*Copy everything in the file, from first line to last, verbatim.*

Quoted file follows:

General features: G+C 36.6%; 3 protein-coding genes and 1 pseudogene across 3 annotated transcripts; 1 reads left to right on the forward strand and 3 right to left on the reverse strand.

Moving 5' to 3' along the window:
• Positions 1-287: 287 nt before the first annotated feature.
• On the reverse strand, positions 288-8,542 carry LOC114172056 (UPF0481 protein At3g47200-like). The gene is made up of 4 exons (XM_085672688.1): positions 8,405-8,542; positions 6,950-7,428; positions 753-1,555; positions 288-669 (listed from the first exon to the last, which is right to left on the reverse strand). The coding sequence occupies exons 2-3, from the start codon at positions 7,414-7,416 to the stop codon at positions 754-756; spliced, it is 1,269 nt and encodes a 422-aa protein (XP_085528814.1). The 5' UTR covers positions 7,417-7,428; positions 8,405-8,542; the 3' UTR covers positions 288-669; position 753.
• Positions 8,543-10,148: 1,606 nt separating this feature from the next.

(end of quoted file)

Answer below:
General features: G+C 36.6%; 3 protein-coding genes and 1 pseudogene across 3 annotated transcripts; 1 reads left to right on the forward strand and 3 right to left on the reverse strand.

Moving 5' to 3' along the window:
• Positions 1-287: 287 nt before the first annotated feature.
• On the reverse strand, positions 288-8,542 carry LOC114172056 (UPF0481 protein At3g47200-like). The gene is made up of 4 exons (XM_085672688.1): positions 8,405-8,542; positions 6,950-7,428; positions 753-1,555; positions 288-669 (listed from the first exon to the last, which is right to left on the reverse strand). The coding sequence occupies exons 2-3, from the start codon at positions 7,414-7,416 to the stop codon at positions 754-756; spliced, it is 1,269 nt and encodes a 422-aa protein (XP_085528814.1). The 5' UTR covers positions 7,417-7,428; positions 8,405-8,542; the 3' UTR covers positions 288-669; position 753.
• Positions 8,543-10,148: 1,606 nt separating this feature from the next.